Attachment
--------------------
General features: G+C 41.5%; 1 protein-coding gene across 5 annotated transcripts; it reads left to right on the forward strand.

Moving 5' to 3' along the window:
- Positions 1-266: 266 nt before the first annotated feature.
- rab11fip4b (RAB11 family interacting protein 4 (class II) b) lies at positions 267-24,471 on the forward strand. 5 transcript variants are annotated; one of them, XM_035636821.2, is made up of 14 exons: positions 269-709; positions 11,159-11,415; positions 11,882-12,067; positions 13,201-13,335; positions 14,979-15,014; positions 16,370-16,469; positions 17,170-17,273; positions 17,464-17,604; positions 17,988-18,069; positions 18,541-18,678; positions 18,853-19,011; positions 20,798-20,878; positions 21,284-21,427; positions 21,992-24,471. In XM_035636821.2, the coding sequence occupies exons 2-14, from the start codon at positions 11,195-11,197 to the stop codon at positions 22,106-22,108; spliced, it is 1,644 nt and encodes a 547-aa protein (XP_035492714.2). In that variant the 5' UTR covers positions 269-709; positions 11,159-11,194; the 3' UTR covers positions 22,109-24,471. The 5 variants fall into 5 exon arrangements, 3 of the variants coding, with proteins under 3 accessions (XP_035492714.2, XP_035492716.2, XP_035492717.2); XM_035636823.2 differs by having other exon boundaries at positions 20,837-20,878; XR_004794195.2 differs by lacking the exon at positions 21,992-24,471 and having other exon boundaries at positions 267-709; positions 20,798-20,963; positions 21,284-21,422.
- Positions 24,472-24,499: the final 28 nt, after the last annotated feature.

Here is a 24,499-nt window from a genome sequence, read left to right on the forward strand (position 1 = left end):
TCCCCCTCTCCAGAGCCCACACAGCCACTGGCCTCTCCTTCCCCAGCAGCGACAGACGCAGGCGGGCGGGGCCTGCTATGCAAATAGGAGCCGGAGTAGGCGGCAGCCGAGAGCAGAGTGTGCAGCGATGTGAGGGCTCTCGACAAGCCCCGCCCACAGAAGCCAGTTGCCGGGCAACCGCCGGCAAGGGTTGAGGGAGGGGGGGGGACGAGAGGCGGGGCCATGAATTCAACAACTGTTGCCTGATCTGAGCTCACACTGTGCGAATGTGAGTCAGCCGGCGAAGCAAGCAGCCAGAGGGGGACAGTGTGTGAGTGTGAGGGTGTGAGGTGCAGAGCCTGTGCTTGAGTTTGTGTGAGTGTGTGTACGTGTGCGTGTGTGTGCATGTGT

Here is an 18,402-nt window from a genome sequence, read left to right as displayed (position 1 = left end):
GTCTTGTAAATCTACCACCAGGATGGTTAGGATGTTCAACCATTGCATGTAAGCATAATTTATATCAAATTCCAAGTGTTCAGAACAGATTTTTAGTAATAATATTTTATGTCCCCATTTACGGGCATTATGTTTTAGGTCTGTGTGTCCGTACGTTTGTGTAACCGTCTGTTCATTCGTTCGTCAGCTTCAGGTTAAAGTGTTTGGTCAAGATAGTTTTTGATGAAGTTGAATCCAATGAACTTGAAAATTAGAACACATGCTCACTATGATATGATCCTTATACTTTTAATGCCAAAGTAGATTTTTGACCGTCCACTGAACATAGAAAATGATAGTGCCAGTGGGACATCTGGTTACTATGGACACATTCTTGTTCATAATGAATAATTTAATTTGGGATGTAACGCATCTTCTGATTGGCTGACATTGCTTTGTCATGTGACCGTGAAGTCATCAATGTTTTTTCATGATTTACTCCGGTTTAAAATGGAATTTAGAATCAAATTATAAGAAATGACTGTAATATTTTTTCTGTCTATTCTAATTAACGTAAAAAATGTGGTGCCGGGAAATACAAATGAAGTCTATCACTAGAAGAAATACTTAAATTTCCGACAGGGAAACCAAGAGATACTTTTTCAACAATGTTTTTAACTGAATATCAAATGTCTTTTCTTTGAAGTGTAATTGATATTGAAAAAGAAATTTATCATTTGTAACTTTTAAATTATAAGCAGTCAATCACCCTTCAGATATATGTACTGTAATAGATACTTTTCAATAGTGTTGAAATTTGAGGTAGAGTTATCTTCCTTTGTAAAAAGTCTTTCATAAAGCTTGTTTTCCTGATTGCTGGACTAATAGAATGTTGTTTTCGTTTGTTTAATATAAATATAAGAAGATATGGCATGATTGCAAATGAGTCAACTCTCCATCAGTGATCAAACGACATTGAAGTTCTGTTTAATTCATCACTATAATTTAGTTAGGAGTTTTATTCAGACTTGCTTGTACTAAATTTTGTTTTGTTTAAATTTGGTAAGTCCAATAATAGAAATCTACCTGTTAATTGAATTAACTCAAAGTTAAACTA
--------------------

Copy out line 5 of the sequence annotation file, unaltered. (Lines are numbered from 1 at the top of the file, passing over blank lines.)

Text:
- Positions 24,472-24,499: the final 28 nt, after the last annotated feature.